Currently the strength of Amit Trivedi is freshness – Aisha being his Bluffmaster or Musafir. V-S did themselves enough damage by pigeonholing into genres and working with select banners pigeonholed into making typical films. I can't remember anyone considering V-S for a serious film. Pritam, while being a hit machine, just works with anything that comes his way. We have one Metro, one JWM and one LAK, and tons of single hits. SEL, again work with their selected banners and despite being the most melodious of the lot, end up being repetitive. Vishal Bharadwaj hardly composes outside his own films, and Himesh is riding the same bus.

        This is where things get exciting. New crop of musicians is good, and inspired. Sachin-Jigar, Sagar Desai and a lot of other new kids give good music. They would hardly be noticed by bigger banners, and end up wasting their lives for the ensemble casts that Bhandarkars and RGVs gather.

        Only the time will tell where things go from here. Even after having so much talent, we have had a dry first half of this year. As far as AT is concerned, I hope he maintains the tag of 'fresh', rest is all perspective.

        • Anil

          But Tejas, to your point on breaking the norm and that defying the listener's association – pushing you to think beyond the normal pattern – isn't that what Rahman did when he first burst on the scene and amazingly continues to do so for the past 18 years.

          I agree to a large extent on what Karthik said – about Udaan and now Aisha. He is pushing towards sounding like a VS or SEL (both of whom I believe are now so repetitive and predictable). The real fun of AT's music is how unpredictable his songs are (again sort of like Rahman) and thats what his strength is – the use of bass, the use of unconventional voices and the unstructured chaos.

          The only other Indian MD – I have see doing this in recent years is Mickey J Meyer – but even he disappointed me in Maro Charithra.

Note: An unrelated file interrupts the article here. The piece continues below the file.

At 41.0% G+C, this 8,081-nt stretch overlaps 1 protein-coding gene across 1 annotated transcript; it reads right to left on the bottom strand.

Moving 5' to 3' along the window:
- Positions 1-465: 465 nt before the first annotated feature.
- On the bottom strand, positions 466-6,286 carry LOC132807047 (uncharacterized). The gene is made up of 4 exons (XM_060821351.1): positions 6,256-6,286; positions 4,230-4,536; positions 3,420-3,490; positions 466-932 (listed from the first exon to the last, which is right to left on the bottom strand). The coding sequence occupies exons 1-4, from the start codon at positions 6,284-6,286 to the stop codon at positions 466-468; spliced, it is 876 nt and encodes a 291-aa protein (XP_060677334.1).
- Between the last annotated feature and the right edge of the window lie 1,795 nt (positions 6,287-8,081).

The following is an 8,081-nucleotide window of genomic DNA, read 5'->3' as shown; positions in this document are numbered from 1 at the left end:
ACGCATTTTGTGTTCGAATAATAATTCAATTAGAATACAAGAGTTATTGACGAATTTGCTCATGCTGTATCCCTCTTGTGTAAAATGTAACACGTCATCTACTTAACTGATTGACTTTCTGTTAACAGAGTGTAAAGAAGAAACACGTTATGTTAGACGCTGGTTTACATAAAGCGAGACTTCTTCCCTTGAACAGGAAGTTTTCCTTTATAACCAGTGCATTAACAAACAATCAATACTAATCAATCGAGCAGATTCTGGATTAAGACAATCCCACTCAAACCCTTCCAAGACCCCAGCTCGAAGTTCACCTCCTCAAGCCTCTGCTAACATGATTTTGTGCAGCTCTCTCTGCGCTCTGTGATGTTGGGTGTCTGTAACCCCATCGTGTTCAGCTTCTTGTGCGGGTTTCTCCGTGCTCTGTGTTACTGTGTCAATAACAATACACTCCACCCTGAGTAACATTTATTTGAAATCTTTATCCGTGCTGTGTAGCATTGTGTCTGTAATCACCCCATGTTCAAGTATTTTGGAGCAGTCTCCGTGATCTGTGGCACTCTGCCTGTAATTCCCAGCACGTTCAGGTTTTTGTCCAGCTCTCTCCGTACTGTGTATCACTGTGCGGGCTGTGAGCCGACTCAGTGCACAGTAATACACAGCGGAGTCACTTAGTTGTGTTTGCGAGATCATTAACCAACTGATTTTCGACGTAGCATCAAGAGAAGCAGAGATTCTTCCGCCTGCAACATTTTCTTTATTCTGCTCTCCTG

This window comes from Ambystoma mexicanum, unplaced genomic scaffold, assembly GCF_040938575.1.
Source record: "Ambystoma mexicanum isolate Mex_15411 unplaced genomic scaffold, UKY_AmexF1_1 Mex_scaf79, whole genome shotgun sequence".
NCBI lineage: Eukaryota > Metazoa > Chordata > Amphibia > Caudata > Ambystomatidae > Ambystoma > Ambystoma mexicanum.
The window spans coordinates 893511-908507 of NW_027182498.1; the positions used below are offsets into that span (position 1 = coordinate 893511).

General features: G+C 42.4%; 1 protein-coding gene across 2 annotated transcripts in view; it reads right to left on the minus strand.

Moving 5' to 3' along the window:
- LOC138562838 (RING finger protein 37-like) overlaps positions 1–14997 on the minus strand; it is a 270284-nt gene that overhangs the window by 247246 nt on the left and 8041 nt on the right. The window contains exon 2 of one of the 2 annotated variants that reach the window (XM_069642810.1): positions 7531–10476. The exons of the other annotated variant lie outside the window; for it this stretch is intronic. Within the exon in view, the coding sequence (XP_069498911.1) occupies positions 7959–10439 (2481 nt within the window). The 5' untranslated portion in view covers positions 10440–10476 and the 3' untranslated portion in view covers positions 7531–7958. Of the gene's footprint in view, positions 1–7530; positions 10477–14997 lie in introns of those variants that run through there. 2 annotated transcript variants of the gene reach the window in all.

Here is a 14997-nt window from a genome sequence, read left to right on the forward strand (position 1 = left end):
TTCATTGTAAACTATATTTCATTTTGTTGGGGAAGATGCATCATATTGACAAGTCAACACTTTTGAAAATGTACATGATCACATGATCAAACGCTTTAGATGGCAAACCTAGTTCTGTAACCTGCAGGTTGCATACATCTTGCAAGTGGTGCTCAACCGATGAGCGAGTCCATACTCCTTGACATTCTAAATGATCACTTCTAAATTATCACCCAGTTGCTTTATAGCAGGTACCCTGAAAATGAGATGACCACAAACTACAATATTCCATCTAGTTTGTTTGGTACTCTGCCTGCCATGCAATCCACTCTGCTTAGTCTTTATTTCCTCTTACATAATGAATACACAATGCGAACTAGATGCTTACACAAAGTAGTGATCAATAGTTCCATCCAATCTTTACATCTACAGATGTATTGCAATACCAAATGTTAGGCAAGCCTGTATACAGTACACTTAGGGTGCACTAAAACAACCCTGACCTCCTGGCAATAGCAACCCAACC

I emphasize on 'Indian' MD because over the years, I hv discovered such wonderful Indie rock bands that are churning out such stunning music – that I have several fall-backs now – not just an ARR or now an AT to listen to 🙂

          AT rocks ….and I am so happy that there are so many of us who are appreciating his music. I only wish that he gets to hear some of our feedback as ARR does sometimes through the forums.

          -A

          • Bee

            Can you post some of the indie bands that have left a mark? Would like to try them.

          • MaximumMallu

            Owl City, Postal Service, Death Cab For Cutie, Explosions in the Sky

            Local : Midival Punditz, Avial, Motherjane, Menwhopause, Kaav (http://www.kaav.in)

          • Bee

            Thanks Anil, Tejas & Maximum.Will check 'em.

          • Ashok

            Check out Vinapra from Bangalore. Quite nice.

          • Anil

            Bee – check out Elbow, The Nationals, Gomez, Blue October to name a few. These are some of the good ones that immediately come to my mind.

          • tejas

            Totally agreed on Elbow and I raise you a few –
            the Editors, the Doves, Iron & Wine, of Montreal, Eels…

          • Anil

            Thanks Tejas. Have heard Doves, Iron and Wine and Eels. Of the three, at one time Eels was amongst my favorites. Editors is a little to Progressive for me – yet to check out of Montreal – will do. But if you like Elbow, I am sure u will like Gomez and Blue October (more Pop Rock than the others).

          • tejas

            I did listen to a few Blue October songs, but I found them too pop-ish at the time. More than that they were trying to sound like someone else. Bloc Party was another band I lost track of, but once upon a time I was in love with the lead singer's voice.. (I am perfectly hetero-sexual male before anyone starts guessing from my high school girl enthusiasm.. 😉 )

          • tejas

            There has always one more thing about Rahman. The leeway fans were willing to give on the face value of Rahman and their sheer respect towards his name. How many times have you had the feeling after the first listen of a Rahman album that it sucked big time and the magic had failed this time? And some thing inside you and everything outside you was asking to “give it more time so it would grow on you”. When have we given such concession to any other music director? I hated Wake Up Sid when it was released. Over time I just fell in love with that album and especially how it was apt for the entire lazy theme of the movie. People just picked up one song Iktara from it, and wrote off the rest.

            Opinion spreads faster than anything else today, what with Twitters and Facebooks and status updates. Tell me one Rahman album from last five years that was as universally acclaimed as Roja or Thiruda Thiruda? It is hard to find because each album finds as many critics as fans, and both are spreading their propaganda as quickly as wild fire.